View details for DOI 10.1097/PCC.0000000000002562

View details for PubMedID 32796396

Developments in Pediatric Ventricular Assist Device Support. World journal for pediatric & congenital heart surgery Tume, S. C., Conway, J., Ryan, K. R., Philip, J., Fortkiewicz, J. M., Murray, J. 2019: 2150135119880890

Abstract

Mechanical support devices have revolutionized the management of circulatory failure. This has been met by a dramatic increase in ventricular assist device (VAD) utilization in children over the last two decades. Previous wide gaps in experience and knowledge have significantly narrowed in the recent years. As we continue to gain experience with this technology, we face new challenges such as complex congenital circulations and small patient size. The emergence of new pharmacologic therapies and device technology offers more opportunities and requires constant adjustment in practice. As we continue to embark on this journey, constant insight is needed to refine patient selection criteria, minimize complications, and continue to push the field for safer smaller devices to accommodate these complex patient populations. In this review focused at inpatient critical care environment, we discuss the recent field developments and focus on challenging patient populations, the emergence of temporary support, management of anticoagulation, and diagnostic approach to stroke in the setting of VAD support.

View details for DOI 10.1177/2150135119880890

View details for PubMedID 31663841

Neurodevelopmental Outcomes Among Children With Congenital Heart Disease: At-Risk Populations and Modifiable Risk Factors. World journal for pediatric & congenital heart surgery Ryan, K. R., Jones, M. B., Allen, K. Y., Marino, B. S., Casey, F., Wernovsky, G., Lisanti, A. J. 2019: 2150135119878702

Abstract

As survivable outcomes among patients with complex congenital heart disease (cCHD) have continued to improve over the last several decades, more attention is being dedicated to interventions that impact not just survival but quality of life among patients with cCHD. In particular, patients with cCHD are at risk for impaired neurodevelopmental outcomes. In this review summarizing select presentations given at the 14th Annual Pediatric Cardiac Intensive Care Society's Annual Meeting in 2019, we discuss the neurodevelopmental phenotype of patients with cCHD, patients at greatest risk of impaired development, and three specific modifiable risk factors impacting development.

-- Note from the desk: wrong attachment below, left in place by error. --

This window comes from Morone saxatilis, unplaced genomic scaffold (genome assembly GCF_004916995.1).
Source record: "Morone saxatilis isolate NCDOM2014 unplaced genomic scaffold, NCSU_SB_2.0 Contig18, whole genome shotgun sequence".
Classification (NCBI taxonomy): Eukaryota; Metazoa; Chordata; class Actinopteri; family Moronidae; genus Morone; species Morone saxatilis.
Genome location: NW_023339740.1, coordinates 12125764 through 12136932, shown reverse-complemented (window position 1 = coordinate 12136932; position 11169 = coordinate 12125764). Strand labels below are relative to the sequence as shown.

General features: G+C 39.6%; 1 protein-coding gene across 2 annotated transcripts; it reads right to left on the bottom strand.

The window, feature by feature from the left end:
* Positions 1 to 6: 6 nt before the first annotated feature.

View details for DOI 10.1177/2150135119878702

View details for PubMedID 31658880

Vasoplegia after pediatric cardiac transplantation in patients supported with a continuous flow ventricular assist device JOURNAL OF THORACIC AND CARDIOVASCULAR SURGERY Sacks, L. D., Hollander, S. A., Zhang, Y., Ryan, K. R., Ford, M. A., Maeda, K., Murray, J. M., Almond, C. S., Kwiatkowski, D. M. 2019; 157 (6): 243340
Vasoplegia after pediatric cardiac transplantation in patients supported with a continuous flow ventricular assist device. The Journal of thoracic and cardiovascular surgery Sacks, L. D., Hollander, S. A., Zhang, Y., Ryan, K. R., Ford, M. A., Maeda, K., Murray, J. M., Almond, C. S., Kwiatkowski, D. M. 2019

Abstract

OBJECTIVE: To determine the association between continuous flow ventricular assist devices and the incidence of vasoplegia following orthotopic heart transplant in children. Moreover, to propose a novel clinical definition of vasoplegia for use in pediatric populations.METHODS: This is a single-center, retrospective cohort study set in the cardiovascular intensive care unit of a tertiary children's hospital. All patients aged 3years and older who underwent orthotopic heart transplant at Stanford Universitybetween April 1, 2014, and July 31, 2017, were included. Vasoplegia was defined by the use of vasoconstrictive medication, diastolic hypotension, preserved systolic heart function, and absence of infection or right atrial pressure or central venous pressure <5mm Hg.RESULTS: Of 44 eligible patients, 21 were supported using a continuous flow ventricular assist device. Following heart transplant, 14 patients (32%) developed vasoplegia by the study definition. Development of vasoplegia was associated with pretransplant use of a continuous flow ventricular assist device (52% vs 13%) with a relative risk of 4.02 (95% confidence interval, 1.30-12.45; P=.009). No other variables were predictive of vasoplegia in univariable analysis. Presence of vasoplegia was not associated with adverse outcomes, although there were trends towards higher incidence of acute kidney injury and increased length of hospital stays.CONCLUSIONS: Children receiving continuous flow ventricular assist device support are at increased risk for vasoplegia following orthotopic heart transplant, using a novel definition of vasoplegia. Anticipation of this complication will allow for prompt intervention, thereby minimizing hemodynamic instability and impact on patient outcomes.

View details for PubMedID 30929985

An alternative cannulation approach for venovenous extracorporeal membrane oxygenation in children for long-term ambulatory support. The Journal of thoracic and cardiovascular surgery Maeda, K., Ryan, K., Conrad, C. K., Yarlagadda, V. V. 2018

View details for PubMedID 29685584

INSURANCE TYPE IS ASSOCIATED WITH LONGER HOSPITAL DURATION BUT SIMILAR MORTALITY AMONG CHILDREN UNDERGOING CONGENITAL HEART SURGERY Ryan, K., Algaze, C., Sakarovitch, C., Do, T., Yarlagadda, V., Fernandes, S., McElhinney, D., Roth, S., Krawczeski, C., Shin, A. ELSEVIER SCIENCE INC. 2017: 569